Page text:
From these towns you’ll head into the desert to savour quintessential Sahara experiences such as tearing across the sweeping sands in 4×4 off-road vehicles, dining under the stars on golden dunes, visiting traditional Bedouin camps, and going quad biking, sand-boarding and sand-skiing if you’re the adventurous type. The most authentic way to explore the towering sand dunes that stretch in every direction is on a camel safari, lasting for just a few hours or several days. In single file you’ll traverse the epic dunes, going at a slow pace that really lets you take in the stark and beautiful surroundings.

On a Sahara Desert safari you’ll watch the setting sun transform the sand dunes into a kaleidoscope of reds, oranges, pinks and golds, and spend your evenings dining al fresco and gathering around remote campfires. While tents are available, many Sahara adventurers find the lure of sleeping outdoors beneath starry African skies is just too tempting.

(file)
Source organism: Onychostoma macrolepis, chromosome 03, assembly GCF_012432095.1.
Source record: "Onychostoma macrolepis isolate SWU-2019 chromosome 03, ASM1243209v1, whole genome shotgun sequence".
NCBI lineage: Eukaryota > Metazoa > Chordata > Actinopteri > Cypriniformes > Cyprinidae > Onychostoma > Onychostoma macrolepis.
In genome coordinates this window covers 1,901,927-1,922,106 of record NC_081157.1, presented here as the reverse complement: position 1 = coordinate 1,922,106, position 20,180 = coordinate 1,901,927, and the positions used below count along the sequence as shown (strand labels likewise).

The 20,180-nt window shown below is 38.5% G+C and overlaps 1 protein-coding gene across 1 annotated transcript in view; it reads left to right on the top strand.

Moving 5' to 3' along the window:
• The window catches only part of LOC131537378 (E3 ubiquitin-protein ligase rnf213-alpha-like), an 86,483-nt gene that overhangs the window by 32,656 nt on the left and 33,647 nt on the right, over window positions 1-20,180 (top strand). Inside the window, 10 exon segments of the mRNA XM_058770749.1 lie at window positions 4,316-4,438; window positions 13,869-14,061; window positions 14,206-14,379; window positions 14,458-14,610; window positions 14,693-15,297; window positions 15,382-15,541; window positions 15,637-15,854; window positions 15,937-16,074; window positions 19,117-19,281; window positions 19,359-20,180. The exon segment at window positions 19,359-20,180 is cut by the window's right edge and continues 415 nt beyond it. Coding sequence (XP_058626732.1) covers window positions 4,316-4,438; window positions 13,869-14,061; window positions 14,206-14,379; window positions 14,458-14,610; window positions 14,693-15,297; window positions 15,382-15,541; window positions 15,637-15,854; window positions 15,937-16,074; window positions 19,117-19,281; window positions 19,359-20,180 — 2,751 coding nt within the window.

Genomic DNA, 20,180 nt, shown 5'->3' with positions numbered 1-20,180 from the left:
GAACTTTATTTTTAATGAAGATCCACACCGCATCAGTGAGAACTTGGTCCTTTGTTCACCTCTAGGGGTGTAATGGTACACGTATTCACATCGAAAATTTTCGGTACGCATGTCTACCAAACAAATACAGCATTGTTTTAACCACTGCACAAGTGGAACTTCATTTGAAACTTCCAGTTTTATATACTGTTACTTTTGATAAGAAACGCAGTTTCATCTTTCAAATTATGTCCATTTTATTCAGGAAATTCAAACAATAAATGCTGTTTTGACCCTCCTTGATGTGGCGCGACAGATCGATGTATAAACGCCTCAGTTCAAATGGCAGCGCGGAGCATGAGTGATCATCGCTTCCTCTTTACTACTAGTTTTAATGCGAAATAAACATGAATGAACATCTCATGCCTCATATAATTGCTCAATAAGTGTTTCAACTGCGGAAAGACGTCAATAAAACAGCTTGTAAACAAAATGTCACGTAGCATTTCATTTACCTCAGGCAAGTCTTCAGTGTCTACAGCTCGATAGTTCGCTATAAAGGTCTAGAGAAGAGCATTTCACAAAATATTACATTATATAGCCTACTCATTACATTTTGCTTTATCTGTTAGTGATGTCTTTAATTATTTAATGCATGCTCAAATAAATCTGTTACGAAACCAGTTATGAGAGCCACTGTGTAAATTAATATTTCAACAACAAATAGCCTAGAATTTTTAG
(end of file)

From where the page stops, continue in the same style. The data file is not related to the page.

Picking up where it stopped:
It can take up to 10 hours to get to the heart of the Sahara, so make sure you allocate some proper time here – at least three days. After all, the desert is Morocco’s top attraction, so if you’ve come all this way, you’ll want to do it properly. The best time to enjoy a Sahara adventure like this is between October and April or early May, when the daytime temperatures are bearable (usually!). Just remember to pack for the cold as well as the heat, as temperatures can drop to near-freezing once the sun goes down, and below freezing during winter – December and January tend to be the coldest months. Sandstorms are also possible from January through May. Don’t even think about visiting from June to early September, it’s just too hot.